Chris Potter gets more and more adventurous. On this follow-up to the strong Gratitude, the tenor and soprano saxophonist beefs up strong writing and heady group interplay with occasional sampled sounds and miscellaneous textures like clavinet and reed organ. True to form, he plays additional wind instruments -- alto flute and bass clarinet in this case -- and isn't afraid of overdubbing them to create lush orchestration, on tracks like "Snake Oil" and "Any Moment Now." On the haunting "Invisible Man" he even doubles the alto flute melody with his singing voice. Not until the fifth track, a Meters-like adaptation of the spiritual "Children Go," do you hear a 4/4 tempo; loping lines over odd meters prevail, with pianist Kevin Hays, bassist Scott Colley, and drummer Bill Stewart expertly laying down the edgy grooves. (Like on Gratitude, Hays doubles on Fender Rhodes.) John Scofield contributes tart solos on three tracks, while Adam Rogers adds nylon-string and slide colors on two others. The sweeping, Metheny-esque harmonies of "Highway One" bring the program to a head, followed by a closing bass clarinet/piano duo on Willie Nelson's "Just as I Am." As a jazz record, Traveling Mercies is very much a product of its post-millennial times, but it still comes across as highly individual. Its value will be lasting. © David R. Adler /TiVo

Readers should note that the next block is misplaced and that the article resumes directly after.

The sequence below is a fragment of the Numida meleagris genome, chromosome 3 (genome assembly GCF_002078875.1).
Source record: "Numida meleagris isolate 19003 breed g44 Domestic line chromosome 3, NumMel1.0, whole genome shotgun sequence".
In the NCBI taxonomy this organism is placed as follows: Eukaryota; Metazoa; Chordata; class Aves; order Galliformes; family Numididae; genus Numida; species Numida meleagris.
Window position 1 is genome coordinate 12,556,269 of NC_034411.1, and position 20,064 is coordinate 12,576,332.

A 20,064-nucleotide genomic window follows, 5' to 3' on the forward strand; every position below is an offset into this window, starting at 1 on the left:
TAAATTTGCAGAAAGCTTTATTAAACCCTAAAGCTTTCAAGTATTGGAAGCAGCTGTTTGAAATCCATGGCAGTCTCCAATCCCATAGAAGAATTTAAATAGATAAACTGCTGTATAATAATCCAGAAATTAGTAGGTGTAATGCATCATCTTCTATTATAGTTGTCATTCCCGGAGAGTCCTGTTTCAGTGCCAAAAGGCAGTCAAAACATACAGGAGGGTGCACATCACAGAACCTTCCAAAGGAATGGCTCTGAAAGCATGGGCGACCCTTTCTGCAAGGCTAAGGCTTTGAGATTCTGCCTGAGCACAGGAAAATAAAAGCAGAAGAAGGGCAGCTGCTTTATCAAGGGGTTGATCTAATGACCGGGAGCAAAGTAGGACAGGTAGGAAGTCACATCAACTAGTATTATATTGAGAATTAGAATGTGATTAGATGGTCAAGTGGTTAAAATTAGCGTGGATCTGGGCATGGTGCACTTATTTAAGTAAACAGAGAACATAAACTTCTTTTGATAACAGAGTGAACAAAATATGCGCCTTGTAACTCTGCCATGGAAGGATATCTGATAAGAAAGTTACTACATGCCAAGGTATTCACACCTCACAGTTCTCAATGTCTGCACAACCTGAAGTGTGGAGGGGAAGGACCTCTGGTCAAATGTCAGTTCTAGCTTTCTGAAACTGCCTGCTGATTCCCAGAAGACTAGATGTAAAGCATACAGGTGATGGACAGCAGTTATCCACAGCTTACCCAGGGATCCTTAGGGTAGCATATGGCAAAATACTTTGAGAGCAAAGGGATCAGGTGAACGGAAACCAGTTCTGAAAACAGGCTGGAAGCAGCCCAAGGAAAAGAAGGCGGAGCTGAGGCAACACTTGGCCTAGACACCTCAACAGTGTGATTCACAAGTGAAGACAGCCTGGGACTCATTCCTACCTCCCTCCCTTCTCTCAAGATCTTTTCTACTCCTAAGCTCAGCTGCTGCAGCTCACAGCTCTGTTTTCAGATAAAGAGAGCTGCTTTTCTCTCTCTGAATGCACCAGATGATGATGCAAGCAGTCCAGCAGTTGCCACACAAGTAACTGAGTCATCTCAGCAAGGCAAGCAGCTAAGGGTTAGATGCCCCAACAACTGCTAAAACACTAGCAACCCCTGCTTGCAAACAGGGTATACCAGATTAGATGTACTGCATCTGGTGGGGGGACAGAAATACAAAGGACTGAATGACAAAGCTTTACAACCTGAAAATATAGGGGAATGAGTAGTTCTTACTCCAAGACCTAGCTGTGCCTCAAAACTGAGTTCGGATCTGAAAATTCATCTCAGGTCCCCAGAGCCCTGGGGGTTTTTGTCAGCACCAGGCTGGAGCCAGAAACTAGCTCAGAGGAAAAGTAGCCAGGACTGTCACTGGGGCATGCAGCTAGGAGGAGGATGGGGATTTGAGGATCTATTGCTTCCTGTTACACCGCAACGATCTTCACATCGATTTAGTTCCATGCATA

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Jazz - Released May 21, 1997 | Concord Jazz